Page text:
Plato and Aristotle
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Plato describes a cave where people are chained up and can only see shadows cast on a wall. He parallels these shadows to the things that people see in the world around them, the materialistic reality that most people base their lives on. He parallels the chains to norms, customs, traditions, habits, etc. Plato believes that because people are so preoccupied with these shadows of the truth, they ignore the real truth. He parallels these shadows to the things that people see in the world around them, the materialistic reality that most people base their lives on. So, it makes sense that Plato wouldnt want to discount the possibility of a philosopher king based on the fact that he has never seen one, because it could be the “shadows” fooling him into believing that no such man exists. Aristotle, on the other hand, bases his beliefs on what he can see, and what has been
Good tragedy raises fear, pity. Pity is sympathy. We Identify Oedipus the king in order to have sympathy we need to identify. Terror is always this could be me. You think pity and then terror kicks in. Catharsis Is a release You dont have to experience your reality. We all have murderous feelings. It also means to purge ; they probably have been a purging affect when we go to a play. It puts us in touch with our strong emotions.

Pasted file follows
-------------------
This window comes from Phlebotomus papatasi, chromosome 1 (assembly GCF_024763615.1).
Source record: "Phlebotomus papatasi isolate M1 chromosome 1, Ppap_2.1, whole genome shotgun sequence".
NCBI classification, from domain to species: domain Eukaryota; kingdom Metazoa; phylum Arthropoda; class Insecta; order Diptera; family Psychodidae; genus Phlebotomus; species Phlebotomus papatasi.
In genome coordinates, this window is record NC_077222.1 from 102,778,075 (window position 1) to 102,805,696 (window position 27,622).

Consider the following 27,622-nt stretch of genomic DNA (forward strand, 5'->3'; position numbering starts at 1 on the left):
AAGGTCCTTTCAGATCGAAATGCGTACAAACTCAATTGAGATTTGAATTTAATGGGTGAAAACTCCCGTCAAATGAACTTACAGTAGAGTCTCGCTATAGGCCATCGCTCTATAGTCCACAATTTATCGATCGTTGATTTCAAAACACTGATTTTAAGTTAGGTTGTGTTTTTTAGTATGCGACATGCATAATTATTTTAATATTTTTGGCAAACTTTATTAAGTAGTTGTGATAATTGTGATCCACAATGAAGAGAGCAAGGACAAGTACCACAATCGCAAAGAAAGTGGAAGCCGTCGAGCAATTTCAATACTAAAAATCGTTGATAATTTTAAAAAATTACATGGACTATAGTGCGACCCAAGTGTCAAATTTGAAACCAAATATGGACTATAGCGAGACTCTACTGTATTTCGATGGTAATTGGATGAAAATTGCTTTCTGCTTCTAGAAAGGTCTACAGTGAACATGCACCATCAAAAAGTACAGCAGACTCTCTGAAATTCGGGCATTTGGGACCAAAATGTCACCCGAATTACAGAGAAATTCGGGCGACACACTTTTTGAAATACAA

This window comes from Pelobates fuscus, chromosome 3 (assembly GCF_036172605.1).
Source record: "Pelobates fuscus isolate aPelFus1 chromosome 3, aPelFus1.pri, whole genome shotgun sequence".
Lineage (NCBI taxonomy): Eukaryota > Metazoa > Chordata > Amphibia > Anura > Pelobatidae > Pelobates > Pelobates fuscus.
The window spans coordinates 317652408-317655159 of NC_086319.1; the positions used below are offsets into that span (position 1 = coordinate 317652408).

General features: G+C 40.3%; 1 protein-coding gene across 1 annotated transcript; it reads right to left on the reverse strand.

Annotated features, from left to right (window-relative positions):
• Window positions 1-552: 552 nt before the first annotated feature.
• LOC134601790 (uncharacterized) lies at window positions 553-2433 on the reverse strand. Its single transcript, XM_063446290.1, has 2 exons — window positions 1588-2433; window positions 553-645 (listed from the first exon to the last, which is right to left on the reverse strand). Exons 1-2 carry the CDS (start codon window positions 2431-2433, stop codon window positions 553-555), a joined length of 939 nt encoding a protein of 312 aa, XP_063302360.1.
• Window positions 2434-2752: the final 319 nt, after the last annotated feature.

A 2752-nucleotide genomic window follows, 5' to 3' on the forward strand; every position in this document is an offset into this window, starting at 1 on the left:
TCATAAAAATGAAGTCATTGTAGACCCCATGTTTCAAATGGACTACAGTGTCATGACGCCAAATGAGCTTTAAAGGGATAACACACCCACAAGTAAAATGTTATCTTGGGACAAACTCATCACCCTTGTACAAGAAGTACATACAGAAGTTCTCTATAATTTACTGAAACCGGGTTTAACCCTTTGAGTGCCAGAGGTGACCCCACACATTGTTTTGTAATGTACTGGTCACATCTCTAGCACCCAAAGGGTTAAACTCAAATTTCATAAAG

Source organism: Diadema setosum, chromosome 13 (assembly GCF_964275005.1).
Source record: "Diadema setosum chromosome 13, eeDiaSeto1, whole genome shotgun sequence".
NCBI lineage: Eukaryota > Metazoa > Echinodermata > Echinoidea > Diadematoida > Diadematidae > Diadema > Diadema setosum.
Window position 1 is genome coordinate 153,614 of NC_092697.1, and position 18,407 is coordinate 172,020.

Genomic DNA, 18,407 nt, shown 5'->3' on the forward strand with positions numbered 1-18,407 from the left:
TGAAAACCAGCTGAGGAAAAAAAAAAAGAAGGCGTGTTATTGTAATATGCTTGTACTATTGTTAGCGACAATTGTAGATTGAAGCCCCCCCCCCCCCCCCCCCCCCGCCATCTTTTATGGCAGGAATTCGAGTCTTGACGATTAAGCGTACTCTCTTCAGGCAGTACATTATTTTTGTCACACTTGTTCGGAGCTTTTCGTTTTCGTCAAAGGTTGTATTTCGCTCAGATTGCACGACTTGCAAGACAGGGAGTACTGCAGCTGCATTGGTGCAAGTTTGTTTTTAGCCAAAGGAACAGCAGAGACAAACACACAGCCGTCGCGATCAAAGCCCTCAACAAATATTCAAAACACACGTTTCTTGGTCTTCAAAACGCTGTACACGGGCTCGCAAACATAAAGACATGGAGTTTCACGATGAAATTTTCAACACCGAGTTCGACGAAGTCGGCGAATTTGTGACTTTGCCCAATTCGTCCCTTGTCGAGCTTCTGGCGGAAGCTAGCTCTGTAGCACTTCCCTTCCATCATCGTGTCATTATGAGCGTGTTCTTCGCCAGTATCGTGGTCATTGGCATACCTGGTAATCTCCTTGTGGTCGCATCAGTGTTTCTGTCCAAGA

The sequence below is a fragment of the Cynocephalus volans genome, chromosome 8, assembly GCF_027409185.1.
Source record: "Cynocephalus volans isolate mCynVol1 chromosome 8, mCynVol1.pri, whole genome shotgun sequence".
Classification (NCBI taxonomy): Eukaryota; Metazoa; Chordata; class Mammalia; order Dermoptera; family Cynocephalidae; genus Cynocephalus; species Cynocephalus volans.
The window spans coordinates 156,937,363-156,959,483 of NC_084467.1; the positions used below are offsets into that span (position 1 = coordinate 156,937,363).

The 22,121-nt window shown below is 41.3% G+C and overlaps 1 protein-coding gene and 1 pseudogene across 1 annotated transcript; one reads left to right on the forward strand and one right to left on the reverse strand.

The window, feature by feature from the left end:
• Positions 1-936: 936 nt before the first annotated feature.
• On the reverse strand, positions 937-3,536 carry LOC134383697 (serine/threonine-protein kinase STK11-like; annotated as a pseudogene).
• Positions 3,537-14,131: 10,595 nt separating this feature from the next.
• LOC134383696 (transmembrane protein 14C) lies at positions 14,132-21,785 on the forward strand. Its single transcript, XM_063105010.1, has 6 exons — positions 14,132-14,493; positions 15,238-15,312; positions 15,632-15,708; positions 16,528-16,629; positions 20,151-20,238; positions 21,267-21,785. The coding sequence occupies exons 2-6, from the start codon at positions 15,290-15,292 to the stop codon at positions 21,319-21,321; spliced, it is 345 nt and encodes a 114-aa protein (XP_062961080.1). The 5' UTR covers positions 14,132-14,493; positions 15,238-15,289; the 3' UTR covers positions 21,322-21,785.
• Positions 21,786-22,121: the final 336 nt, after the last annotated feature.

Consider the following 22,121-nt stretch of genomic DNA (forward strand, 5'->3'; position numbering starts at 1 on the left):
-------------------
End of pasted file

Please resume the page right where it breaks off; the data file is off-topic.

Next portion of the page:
Aristotle also believes that this monarchy run by the perfect ruler that Plato describes would be ideal, if it were possible. However, Aristotle doesnt believe that a perfectly just person exists. Aristotle says that “if” such a perfectly just person did exist he would be a “God among men”, and there are no gods among men. So, Aristotle discounts the possibility of the existence of such a form of government, and moves on to government systems that he believes could realistically exist. Plato can imagine pure justice, and can imagine man who is purely just. It isnt relevant to Plato whether he has ever met such a man; he just assumes that since he can imagine such a man, it must be possible for such a man to exist. So, it makes sense that Plato wouldnt want to discount the possibility of a philosopher king based on the fact that he has never seen one, because it could be the “shadows” fooling him into believing that no such man exists. Aristotle, on the other hand, bases his beliefs on what he can see, and what has been proven. He has never seen a man that is purely just, and he can see no example of such a man in history, so he discounts the possibility of the existence of a purely just man. This example of the differences in Plato an Aristotles different views on government could be expanded and clarified to a much greater extent than I have done here, however I dont believe that it would help to show which is better. Comparing their theories of government would make this task difficult, if not impossible, because such a comparison is so complex. So I would like to move on to an example of their different views that has been historically tested, the issue of women. In Greek civilization, women are seen to be inferior to men. They dont vote, or hold political office. In the household, the man is in charge, and the woman obeys. Women arent educated (so they seem stupider than men do), and they are obviously weaker physically than men are. Both Plato and Aristotle live in this civilization where women seem to be unequal to men, but they have different opinions about the significance of this inequality. Aristotle believes that women are inferior to men by nature (Politics 17, 26). Men hold political offices, and women dont; men give orders, and women obey. This has been true in every civilization that Aristotle knows about. Aristotle looks at these facts in the world around him, past and present, and uses the facts that he sees to explain reality. In Aristotles opinion women are obviously not inclined by nature to rule or be educated, because he can look around and see that they dont do these things. He bases his beliefs on tangible, provable evidence. Plato, on the other hand, disregards the fact that women seem to be inferior to men. He can imagine a woman that is worthy of ruling or being educated, and doesnt care that he can find no example of such a woman. He would argue that the reason he can find no example is that the “chains” of custom prevent such a woman from existing. He doesnt allow himself to be fooled by the “shadows” of inferior women that he sees in his society. he argues that women should be treated as mens equals, despite the fact that this idea seems very far-fetched in his time. In post-womans movement America, it seems apparent that Plato was more accurate in his assessment of womens capabilities. We can, in America, find many examples of women that are capable of ruling and being educated. A similar